Christmas in New York
Growing up I had always wanted to visit New York from watching movies such as Home Alone 2 - to my fave series Sex in the City. Id been told by people that New York wasn't very accessible for wheelchairs. I came across a blog www.curbfreewithcorylee.com who had visited as a wheelchair user and gave great advice. I decided to go ahead and book with Virgin Holidays, who were great at finding me an accessible hotel.
I flew into JFK with Virgin Atlantic we had a complimentry upgrade to extra leg room seats. The flight was one of the comfiest I have been on and the staff at Virgin couldn't do enough for us whilst on bored. My Power chair was unloaded straight away and at the aircraft doors ready for when Special Assistance had assisted me in the aisle chair. We. were escorted through passport control and directed to a taxi rank. This is where I started to panic as I hadn't pre booked an adapted transfer. The taxi rank had plenty of accessible vehicles and the usher went and got one that suited my chair.
Kimpton Ink48 Hotel
We stayed at the hotel Kimpton Ink48 which is located in the hip Hells Kitchen district. Boutique style hotel close to the Hudson River with incredible views. This is by far my favourite hotel I have ever stayed in, its beautifully designed with 222 guest rooms and suites.
We stayed in a queen deluxe which had more than enough room for me to manover around both beds. Easy access to dressing table, window etc. The bathroom with roll-in shower was luxurious, the drop down shower seat was larger than average and hand held bars were perfectly placed. The toilet had plenty of room for me to get my chair right up close for ease of transfer. I do struggle in hotels with beds, as at home I have a bed suited to my needs. I always wake up with a painful back for the first few days of staying in a hotel, not at the Kimpton the bed was medium support and at the perfect height for transferring from wheelchair to bed.
It is a walk or taxi ride to the main attractions but in all honesty we loved it,
Times Square - 0.7 miles
Central Park - 1.4 miles
Empire State Building - 2.7 miles
Manhattan Cruise Terminal - 0.7 miles
Walking along with the New Yorkers going to work, seeing the big yellow school buses dropping kids off, it was a taste of the real Manhattan.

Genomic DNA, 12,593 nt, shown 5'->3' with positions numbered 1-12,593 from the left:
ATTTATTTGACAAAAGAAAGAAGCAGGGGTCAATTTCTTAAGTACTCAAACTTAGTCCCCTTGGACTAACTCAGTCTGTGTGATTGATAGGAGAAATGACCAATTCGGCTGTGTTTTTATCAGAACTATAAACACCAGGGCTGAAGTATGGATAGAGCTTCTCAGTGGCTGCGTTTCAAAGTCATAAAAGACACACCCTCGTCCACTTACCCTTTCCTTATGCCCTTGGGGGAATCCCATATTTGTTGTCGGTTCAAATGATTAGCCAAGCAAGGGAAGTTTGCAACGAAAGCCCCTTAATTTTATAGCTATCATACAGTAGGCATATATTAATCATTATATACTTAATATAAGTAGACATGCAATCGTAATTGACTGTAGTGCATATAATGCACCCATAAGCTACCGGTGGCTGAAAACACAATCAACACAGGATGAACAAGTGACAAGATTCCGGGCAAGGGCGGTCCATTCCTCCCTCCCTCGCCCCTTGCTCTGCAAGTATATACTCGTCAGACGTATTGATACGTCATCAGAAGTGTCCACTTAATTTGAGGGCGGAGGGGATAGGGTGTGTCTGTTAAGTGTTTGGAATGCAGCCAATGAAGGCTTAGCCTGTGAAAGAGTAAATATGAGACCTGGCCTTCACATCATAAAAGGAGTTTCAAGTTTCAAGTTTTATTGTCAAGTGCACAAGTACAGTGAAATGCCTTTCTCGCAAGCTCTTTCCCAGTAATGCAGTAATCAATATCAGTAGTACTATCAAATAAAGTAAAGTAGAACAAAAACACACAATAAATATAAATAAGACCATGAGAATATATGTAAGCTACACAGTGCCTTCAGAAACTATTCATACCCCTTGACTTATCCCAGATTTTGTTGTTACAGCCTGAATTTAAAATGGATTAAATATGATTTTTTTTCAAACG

Accessible Christmas Days Out around Manhattan
Bryant Park Christmas Market
Wheelchair access to the park is mid block on 40th & 42nd street.
At Bryantt Park enjoy New Yorks only free admission ice skating rink. Both manual and power chairs are permitted onto the ice and they also have adapted sleds that a member of your party can push you around in. Some holiday shops at the market do have a step but you can call 646-689-2210 and an attendant will bring a mobile ramp. Me and my son had a lovely afternoon here looking in the various stores with had hand made gifts on offer and sampling various cuisines from the food market stalls, it defiantly felt like we were in a Christmas movie.
The Rockerfella Centre
No Christmas visit to New York would be complete with out a visit to The Rockerfella's famous Christmas tree. Joseph nearly peed himself when we got here as Home Alone is one of his all time favourite films. Now in all honesty we didn't stay here for long as the crowds were unbelievable at night, I couldn't get through in my chair and certainly couldn't see anything. My P.A took Joe to look at the tree and the angels as there was no way I would have got back out of the crowd. We returned the next afternoon which was much quieter and had a look together and took our photos. So my tip if you struggle in a crowd is to visit in the afternoon.
From Macy's, Bloomingdales, Bergdorf Goodman & Tiffany to name a few all have spectacular Christmas window displays that are not to be missed, even if shopping isn't your thing I would defiantly recommend a wonder down 5th Ave. Shopping in New York is defiantly my favourite thing to do (Joseph hates it). I have personally not came across a store that wasn't accessible to me, I did get stuck in the lift in Macy's but hey ho I could still get in. The store clerks are overly friendly and ready to assist with helping you reach items, advising on size and will carry your items around for you. If you love to shop I would defiantly take plenty of $$$ to spend as I wouldn't say it was any cheaper than the U.K but defiantly have lots of good deals. I usually stock up on my fave items at Bath & Bodyworks, their hand wash and candles are insane and there is not a store in the U.K.
My Tips for an Accessible Christmas in New York
Wrap up warm - You are out morning until night and it gets really cold, hat scarf gloves the lot. As I'm not mobile I feel the cold more, I wore thick leggings. with knee high socks under and jumpers, Ugg boots were a god send for keeping my feet warm.
Plan - Plan an itinerary and do your research on the busiest times to visit attractions as to avoid crowds. If your wanting to get a taxi cab then I would pre book from your hotel, once on the streets it seems cabs don't want to stop for a wheelchair, I would hide back from the curb side and get my P.A to hale the cab and then they can not refuse to take your chair.
Prepare - New York is one of the busiest cities in the world, it can be intimidating in the likes of Times Square and busy areas when your sat lower than everyone, trying to get through crowds without running anyone over (believe me nobody moves out your way). Big attractions we tended to visit early morning to afternoon as they were less busy periods. We came up with a conga system for getting through crowds with me at the front, Joseph holding onto the back of my chair and my P.A holding onto Joes shoulders ha we must have looked strange.
New York is defiantly doable if your in a wheelchair it is fast paced, busy, loud and I love every minute that I'm there.